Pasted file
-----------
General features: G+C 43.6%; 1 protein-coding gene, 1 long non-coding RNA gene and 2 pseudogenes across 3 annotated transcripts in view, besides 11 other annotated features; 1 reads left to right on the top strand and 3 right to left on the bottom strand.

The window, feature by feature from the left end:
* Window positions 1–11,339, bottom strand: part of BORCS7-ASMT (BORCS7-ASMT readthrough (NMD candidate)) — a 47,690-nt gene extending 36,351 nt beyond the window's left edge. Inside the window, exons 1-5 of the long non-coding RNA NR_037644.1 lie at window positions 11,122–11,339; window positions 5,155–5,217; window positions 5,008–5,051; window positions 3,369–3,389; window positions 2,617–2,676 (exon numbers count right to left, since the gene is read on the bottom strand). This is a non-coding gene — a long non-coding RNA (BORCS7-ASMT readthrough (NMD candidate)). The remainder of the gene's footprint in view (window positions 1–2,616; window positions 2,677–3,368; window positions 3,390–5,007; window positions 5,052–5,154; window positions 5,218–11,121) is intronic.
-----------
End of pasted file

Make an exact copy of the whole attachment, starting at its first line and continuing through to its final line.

General features: G+C 43.6%; 1 protein-coding gene, 1 long non-coding RNA gene and 2 pseudogenes across 3 annotated transcripts in view, besides 11 other annotated features; 1 reads left to right on the top strand and 3 right to left on the bottom strand.

The window, feature by feature from the left end:
* Window positions 1–11,339, bottom strand: part of BORCS7-ASMT (BORCS7-ASMT readthrough (NMD candidate)) — a 47,690-nt gene extending 36,351 nt beyond the window's left edge. Inside the window, exons 1-5 of the long non-coding RNA NR_037644.1 lie at window positions 11,122–11,339; window positions 5,155–5,217; window positions 5,008–5,051; window positions 3,369–3,389; window positions 2,617–2,676 (exon numbers count right to left, since the gene is read on the bottom strand). This is a non-coding gene — a long non-coding RNA (BORCS7-ASMT readthrough (NMD candidate)). The remainder of the gene's footprint in view (window positions 1–2,616; window positions 2,677–3,368; window positions 3,390–5,007; window positions 5,052–5,154; window positions 5,218–11,121) is intronic.